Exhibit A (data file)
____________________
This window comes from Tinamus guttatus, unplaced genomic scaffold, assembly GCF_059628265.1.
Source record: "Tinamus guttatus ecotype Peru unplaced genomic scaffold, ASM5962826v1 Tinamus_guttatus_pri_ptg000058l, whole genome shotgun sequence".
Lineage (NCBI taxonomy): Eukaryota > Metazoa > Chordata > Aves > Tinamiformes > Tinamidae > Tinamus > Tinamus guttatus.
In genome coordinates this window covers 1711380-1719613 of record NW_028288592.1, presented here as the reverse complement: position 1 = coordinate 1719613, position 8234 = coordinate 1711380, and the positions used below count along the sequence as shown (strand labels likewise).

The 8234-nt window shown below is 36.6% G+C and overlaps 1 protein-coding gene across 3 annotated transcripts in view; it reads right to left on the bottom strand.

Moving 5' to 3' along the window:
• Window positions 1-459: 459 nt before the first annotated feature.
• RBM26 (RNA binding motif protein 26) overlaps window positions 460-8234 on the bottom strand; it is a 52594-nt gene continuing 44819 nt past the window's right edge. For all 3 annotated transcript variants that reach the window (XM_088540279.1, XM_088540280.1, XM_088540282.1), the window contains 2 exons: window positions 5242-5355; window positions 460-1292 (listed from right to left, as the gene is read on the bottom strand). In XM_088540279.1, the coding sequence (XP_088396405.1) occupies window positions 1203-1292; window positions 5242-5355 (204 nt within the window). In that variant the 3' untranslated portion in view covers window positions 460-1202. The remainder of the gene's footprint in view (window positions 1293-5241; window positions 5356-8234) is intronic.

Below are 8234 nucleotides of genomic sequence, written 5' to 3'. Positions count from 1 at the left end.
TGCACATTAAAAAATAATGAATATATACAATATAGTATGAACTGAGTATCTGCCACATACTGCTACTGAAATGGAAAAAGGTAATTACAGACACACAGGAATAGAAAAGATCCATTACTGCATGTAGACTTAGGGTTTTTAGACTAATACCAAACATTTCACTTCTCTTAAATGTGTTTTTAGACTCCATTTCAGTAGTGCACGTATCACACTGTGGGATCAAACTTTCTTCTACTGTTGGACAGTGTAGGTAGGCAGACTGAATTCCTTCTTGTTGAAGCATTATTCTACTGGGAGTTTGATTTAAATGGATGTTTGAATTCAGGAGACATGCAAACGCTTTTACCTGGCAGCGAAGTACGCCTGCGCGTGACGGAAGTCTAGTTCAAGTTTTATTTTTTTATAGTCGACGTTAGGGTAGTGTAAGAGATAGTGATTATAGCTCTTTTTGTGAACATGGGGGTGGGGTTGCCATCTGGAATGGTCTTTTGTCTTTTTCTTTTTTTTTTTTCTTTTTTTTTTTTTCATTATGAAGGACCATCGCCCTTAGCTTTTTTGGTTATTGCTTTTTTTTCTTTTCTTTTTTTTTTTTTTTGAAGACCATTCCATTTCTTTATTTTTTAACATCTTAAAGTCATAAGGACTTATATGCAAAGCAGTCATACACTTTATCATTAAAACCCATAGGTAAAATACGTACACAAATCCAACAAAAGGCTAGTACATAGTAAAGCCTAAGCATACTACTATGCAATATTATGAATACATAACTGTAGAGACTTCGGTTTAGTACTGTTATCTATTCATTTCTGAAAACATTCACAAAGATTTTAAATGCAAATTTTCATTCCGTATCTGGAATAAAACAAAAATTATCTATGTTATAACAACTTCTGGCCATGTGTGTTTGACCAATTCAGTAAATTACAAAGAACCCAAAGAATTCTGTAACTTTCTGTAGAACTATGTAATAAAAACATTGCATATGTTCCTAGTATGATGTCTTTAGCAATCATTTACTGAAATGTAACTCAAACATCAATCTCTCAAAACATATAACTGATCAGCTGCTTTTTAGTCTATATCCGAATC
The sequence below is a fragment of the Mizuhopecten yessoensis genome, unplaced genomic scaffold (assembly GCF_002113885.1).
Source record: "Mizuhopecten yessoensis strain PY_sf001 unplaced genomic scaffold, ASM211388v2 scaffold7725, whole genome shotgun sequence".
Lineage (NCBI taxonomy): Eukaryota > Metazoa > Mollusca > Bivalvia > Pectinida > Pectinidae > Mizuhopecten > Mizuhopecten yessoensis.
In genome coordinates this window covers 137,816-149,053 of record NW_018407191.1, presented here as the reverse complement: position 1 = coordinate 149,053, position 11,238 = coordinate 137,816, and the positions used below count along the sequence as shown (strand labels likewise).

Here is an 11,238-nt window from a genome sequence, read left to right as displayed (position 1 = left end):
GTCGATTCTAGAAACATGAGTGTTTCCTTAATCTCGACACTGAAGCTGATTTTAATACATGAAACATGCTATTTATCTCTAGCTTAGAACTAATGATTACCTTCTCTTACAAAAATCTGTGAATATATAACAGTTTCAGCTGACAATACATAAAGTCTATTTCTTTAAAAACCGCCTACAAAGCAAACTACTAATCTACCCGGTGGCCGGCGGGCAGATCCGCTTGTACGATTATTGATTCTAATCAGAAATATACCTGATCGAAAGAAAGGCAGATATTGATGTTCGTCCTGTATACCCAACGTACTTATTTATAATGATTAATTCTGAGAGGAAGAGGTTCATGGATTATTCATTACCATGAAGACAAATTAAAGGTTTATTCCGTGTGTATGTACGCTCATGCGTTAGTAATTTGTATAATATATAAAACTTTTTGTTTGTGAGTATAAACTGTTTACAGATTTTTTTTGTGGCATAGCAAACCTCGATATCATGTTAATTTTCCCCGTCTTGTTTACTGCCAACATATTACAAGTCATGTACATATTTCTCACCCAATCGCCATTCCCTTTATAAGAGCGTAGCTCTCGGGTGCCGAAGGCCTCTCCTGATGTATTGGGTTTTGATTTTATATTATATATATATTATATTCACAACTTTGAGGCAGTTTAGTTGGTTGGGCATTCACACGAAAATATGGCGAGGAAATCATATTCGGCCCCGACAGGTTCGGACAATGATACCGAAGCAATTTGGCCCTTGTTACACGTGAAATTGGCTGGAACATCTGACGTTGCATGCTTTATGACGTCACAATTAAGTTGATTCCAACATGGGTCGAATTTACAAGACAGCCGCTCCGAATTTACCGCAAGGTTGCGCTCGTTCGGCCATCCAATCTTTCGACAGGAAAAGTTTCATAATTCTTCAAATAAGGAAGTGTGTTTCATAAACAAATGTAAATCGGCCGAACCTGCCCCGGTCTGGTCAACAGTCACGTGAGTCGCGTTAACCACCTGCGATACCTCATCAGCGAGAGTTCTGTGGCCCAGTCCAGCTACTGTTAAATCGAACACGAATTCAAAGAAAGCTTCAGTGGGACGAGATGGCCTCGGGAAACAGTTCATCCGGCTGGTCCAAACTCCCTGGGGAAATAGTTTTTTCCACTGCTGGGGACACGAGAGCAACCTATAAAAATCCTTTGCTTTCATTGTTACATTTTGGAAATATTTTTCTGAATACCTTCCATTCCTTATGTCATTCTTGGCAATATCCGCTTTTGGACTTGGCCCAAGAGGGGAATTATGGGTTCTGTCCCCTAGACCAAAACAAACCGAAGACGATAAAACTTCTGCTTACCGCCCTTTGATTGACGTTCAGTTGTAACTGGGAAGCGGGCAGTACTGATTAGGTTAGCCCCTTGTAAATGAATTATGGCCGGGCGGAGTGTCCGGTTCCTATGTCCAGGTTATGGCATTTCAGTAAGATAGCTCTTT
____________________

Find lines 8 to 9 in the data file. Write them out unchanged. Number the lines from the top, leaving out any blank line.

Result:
• RBM26 (RNA binding motif protein 26) overlaps window positions 460-8234 on the bottom strand; it is a 52594-nt gene continuing 44819 nt past the window's right edge. For all 3 annotated transcript variants that reach the window (XM_088540279.1, XM_088540280.1, XM_088540282.1), the window contains 2 exons: window positions 5242-5355; window positions 460-1292 (listed from right to left, as the gene is read on the bottom strand). In XM_088540279.1, the coding sequence (XP_088396405.1) occupies window positions 1203-1292; window positions 5242-5355 (204 nt within the window). In that variant the 3' untranslated portion in view covers window positions 460-1202. The remainder of the gene's footprint in view (window positions 1293-5241; window positions 5356-8234) is intronic.

Below are 8234 nucleotides of genomic sequence, written 5' to 3'. Positions count from 1 at the left end.